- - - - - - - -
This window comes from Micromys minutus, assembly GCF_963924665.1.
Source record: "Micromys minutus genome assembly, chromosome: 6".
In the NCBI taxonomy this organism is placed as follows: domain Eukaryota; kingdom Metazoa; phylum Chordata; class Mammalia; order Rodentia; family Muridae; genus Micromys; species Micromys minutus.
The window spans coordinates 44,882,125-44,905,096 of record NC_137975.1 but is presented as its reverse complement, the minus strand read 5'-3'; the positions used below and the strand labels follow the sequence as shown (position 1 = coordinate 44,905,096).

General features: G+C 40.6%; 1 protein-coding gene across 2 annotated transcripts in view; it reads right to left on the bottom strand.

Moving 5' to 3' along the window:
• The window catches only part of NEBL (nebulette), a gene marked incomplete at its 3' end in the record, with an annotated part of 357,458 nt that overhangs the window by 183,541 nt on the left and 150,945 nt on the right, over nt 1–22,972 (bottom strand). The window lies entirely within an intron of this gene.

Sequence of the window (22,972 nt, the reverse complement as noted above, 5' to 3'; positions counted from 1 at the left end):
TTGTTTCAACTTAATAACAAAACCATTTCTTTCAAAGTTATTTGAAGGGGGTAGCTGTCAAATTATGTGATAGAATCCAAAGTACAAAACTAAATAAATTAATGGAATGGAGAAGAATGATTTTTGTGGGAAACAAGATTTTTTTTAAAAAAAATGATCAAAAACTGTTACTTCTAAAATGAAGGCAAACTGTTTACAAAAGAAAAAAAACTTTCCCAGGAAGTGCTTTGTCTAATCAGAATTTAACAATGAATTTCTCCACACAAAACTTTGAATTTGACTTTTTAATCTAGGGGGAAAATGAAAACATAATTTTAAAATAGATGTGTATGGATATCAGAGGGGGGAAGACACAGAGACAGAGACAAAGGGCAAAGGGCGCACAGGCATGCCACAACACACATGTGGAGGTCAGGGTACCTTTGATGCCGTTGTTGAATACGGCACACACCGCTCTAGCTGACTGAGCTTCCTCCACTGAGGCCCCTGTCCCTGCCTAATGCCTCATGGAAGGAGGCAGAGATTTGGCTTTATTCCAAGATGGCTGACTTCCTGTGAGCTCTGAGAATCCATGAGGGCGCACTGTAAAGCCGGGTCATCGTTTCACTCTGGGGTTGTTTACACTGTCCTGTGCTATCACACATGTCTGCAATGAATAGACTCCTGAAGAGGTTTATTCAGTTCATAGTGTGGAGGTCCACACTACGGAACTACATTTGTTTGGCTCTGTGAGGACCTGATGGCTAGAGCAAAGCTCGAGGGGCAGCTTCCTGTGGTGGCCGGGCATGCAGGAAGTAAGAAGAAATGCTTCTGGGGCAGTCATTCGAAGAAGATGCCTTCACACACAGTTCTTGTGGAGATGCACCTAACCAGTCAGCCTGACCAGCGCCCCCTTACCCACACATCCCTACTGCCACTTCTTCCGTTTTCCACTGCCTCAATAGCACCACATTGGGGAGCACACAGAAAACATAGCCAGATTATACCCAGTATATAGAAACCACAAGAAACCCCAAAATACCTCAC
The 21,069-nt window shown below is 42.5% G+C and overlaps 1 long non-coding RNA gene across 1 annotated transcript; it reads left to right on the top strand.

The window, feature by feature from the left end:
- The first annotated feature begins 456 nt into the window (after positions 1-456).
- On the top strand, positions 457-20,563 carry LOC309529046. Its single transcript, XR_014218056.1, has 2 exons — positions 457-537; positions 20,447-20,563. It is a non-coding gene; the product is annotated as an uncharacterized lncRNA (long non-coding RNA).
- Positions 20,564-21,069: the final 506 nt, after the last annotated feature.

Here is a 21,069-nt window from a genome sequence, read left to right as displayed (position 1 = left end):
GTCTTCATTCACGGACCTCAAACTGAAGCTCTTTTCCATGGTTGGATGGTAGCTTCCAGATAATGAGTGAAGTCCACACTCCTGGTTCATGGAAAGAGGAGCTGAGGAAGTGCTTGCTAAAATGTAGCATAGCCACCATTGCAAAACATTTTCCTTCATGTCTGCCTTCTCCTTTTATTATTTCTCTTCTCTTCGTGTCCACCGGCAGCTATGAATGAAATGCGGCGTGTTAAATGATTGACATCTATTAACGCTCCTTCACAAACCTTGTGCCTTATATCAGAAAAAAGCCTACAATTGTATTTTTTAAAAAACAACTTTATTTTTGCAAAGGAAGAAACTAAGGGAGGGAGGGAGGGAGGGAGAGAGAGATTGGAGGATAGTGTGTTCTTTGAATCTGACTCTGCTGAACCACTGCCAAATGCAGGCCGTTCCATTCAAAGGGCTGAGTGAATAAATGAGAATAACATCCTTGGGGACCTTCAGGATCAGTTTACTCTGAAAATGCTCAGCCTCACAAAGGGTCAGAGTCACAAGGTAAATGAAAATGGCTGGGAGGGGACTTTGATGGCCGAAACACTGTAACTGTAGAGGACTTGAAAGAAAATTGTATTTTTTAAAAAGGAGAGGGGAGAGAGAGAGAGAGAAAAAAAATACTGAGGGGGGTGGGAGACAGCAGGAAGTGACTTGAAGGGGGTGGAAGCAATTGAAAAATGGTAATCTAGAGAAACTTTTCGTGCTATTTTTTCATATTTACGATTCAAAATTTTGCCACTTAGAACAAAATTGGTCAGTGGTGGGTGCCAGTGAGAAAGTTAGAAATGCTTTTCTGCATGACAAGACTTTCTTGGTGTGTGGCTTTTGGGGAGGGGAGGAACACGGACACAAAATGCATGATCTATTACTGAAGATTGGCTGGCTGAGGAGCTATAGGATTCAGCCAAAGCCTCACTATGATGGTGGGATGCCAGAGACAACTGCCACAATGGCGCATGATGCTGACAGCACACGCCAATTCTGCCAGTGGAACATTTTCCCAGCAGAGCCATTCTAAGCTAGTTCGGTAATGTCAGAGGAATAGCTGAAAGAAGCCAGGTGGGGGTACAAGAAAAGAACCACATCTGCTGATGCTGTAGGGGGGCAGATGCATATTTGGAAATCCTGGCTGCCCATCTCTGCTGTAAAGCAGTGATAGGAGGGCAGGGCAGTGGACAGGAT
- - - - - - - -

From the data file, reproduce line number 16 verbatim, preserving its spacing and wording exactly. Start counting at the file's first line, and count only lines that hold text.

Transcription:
GTCTTCATTCACGGACCTCAAACTGAAGCTCTTTTCCATGGTTGGATGGTAGCTTCCAGATAATGAGTGAAGTCCACACTCCTGGTTCATGGAAAGAGGAGCTGAGGAAGTGCTTGCTAAAATGTAGCATAGCCACCATTGCAAAACATTTTCCTTCATGTCTGCCTTCTCCTTTTATTATTTCTCTTCTCTTCGTGTCCACCGGCAGCTATGAATGAAATGCGGCGTGTTAAATGATTGACATCTATTAACGCTCCTTCACAAACCTTGTGCCTTATATCAGAAAAAAGCCTACAATTGTATTTTTTAAAAAACAACTTTATTTTTGCAAAGGAAGAAACTAAGGGAGGGAGGGAGGGAGGGAGAGAGAGATTGGAGGATAGTGTGTTCTTTGAATCTGACTCTGCTGAACCACTGCCAAATGCAGGCCGTTCCATTCAAAGGGCTGAGTGAATAAATGAGAATAACATCCTTGGGGACCTTCAGGATCAGTTTACTCTGAAAATGCTCAGCCTCACAAAGGGTCAGAGTCACAAGGTAAATGAAAATGGCTGGGAGGGGACTTTGATGGCCGAAACACTGTAACTGTAGAGGACTTGAAAGAAAATTGTATTTTTTAAAAAGGAGAGGGGAGAGAGAGAGAGAGAAAAAAAATACTGAGGGGGGTGGGAGACAGCAGGAAGTGACTTGAAGGGGGTGGAAGCAATTGAAAAATGGTAATCTAGAGAAACTTTTCGTGCTATTTTTTCATATTTACGATTCAAAATTTTGCCACTTAGAACAAAATTGGTCAGTGGTGGGTGCCAGTGAGAAAGTTAGAAATGCTTTTCTGCATGACAAGACTTTCTTGGTGTGTGGCTTTTGGGGAGGGGAGGAACACGGACACAAAATGCATGATCTATTACTGAAGATTGGCTGGCTGAGGAGCTATAGGATTCAGCCAAAGCCTCACTATGATGGTGGGATGCCAGAGACAACTGCCACAATGGCGCATGATGCTGACAGCACACGCCAATTCTGCCAGTGGAACATTTTCCCAGCAGAGCCATTCTAAGCTAGTTCGGTAATGTCAGAGGAATAGCTGAAAGAAGCCAGGTGGGGGTACAAGAAAAGAACCACATCTGCTGATGCTGTAGGGGGGCAGATGCATATTTGGAAATCCTGGCTGCCCATCTCTGCTGTAAAGCAGTGATAGGAGGGCAGGGCAGTGGACAGGAT